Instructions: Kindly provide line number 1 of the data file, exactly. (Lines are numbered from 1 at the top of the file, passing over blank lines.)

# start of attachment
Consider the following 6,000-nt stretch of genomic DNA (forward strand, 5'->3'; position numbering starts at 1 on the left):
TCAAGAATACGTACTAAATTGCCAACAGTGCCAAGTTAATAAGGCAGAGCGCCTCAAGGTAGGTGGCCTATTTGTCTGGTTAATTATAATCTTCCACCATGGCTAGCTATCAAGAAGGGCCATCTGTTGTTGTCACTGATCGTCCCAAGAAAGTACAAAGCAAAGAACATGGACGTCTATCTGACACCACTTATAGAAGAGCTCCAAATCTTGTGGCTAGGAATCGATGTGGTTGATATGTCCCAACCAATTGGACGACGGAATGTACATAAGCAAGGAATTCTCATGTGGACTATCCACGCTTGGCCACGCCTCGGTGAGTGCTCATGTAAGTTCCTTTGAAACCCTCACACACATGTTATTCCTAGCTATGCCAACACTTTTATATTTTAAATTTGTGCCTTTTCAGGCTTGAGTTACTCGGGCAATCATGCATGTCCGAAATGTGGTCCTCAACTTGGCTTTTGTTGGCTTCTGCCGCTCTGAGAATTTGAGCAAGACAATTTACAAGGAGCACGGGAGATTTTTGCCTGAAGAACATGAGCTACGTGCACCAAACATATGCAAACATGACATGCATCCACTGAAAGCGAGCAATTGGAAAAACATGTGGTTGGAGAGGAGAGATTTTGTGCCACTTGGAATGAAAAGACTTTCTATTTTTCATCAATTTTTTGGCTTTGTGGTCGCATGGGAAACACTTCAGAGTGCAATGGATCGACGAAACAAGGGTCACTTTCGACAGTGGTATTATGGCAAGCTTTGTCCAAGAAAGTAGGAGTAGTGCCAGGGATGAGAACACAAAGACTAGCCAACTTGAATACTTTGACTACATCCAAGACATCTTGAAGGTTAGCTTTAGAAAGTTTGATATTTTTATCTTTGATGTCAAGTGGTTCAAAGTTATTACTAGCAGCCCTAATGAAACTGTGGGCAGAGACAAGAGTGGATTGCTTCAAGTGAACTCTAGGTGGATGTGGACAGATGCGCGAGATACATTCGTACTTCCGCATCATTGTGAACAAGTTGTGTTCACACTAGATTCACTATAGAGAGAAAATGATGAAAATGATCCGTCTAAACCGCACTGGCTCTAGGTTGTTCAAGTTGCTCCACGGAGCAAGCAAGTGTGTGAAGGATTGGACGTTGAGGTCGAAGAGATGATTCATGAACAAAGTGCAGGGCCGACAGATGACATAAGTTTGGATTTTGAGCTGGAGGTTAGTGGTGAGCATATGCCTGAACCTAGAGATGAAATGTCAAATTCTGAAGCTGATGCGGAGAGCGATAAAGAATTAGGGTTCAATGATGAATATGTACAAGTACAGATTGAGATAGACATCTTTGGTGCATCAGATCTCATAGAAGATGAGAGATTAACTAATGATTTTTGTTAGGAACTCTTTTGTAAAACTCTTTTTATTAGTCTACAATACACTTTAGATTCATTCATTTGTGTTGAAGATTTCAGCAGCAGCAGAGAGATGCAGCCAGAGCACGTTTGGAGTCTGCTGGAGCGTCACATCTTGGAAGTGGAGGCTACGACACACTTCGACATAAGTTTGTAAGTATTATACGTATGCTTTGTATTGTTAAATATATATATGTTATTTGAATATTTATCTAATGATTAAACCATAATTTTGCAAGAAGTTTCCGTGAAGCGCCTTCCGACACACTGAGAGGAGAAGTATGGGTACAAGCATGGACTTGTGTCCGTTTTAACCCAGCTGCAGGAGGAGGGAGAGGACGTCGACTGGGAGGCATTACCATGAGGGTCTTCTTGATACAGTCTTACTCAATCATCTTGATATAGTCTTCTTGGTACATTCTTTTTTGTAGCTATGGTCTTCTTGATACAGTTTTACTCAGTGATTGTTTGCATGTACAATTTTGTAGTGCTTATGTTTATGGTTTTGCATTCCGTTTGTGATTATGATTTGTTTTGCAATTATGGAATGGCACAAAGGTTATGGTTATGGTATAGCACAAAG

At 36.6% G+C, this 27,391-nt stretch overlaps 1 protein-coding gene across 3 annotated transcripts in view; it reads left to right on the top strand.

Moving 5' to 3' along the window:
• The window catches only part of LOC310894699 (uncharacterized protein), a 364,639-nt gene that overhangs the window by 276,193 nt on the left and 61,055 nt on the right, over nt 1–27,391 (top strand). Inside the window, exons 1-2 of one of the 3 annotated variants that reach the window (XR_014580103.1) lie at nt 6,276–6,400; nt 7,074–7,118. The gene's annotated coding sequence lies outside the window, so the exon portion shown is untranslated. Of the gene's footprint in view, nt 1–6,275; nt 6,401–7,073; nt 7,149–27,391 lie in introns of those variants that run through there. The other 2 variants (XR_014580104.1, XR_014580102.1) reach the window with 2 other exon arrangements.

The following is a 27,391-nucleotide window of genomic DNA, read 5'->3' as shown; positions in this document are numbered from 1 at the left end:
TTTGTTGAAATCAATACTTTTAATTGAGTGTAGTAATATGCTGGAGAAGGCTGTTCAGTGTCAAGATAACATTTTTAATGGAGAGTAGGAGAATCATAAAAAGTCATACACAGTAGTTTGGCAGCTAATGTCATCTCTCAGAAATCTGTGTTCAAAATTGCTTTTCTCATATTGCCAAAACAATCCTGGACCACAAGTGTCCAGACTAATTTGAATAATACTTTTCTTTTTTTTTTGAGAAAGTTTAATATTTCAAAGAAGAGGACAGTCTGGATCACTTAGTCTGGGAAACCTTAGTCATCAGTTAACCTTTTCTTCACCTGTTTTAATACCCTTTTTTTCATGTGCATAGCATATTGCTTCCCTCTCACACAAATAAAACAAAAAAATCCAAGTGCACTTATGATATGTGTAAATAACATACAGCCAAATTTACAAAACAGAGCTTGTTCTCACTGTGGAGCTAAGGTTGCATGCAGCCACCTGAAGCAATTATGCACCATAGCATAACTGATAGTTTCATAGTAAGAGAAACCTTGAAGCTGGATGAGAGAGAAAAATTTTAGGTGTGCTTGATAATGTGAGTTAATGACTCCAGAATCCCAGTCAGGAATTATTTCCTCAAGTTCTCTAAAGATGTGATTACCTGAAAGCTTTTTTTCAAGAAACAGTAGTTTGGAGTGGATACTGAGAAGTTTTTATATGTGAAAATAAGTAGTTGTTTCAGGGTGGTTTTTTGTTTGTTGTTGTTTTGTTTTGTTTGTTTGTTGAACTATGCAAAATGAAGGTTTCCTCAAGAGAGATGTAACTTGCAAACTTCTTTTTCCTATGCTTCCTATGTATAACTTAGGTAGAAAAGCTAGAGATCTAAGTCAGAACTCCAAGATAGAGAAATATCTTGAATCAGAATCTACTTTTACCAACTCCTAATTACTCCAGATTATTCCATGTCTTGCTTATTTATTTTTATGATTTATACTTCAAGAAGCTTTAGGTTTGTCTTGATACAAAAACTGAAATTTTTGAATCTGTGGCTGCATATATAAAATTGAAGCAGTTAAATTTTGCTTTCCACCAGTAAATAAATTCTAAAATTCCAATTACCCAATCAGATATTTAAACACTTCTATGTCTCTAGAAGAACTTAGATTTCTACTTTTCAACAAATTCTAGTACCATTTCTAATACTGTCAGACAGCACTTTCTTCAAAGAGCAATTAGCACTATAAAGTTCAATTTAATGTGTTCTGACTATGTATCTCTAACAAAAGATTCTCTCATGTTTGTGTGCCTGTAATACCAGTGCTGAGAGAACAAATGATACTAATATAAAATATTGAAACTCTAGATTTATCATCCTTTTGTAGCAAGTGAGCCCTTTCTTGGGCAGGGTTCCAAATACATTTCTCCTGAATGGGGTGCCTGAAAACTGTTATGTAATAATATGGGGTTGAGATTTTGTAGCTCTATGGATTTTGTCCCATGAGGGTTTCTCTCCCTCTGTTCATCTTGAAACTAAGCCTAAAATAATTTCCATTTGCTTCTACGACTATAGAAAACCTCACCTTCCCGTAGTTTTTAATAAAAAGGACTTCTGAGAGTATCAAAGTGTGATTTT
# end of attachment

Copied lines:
Consider the following 6,000-nt stretch of genomic DNA (forward strand, 5'->3'; position numbering starts at 1 on the left):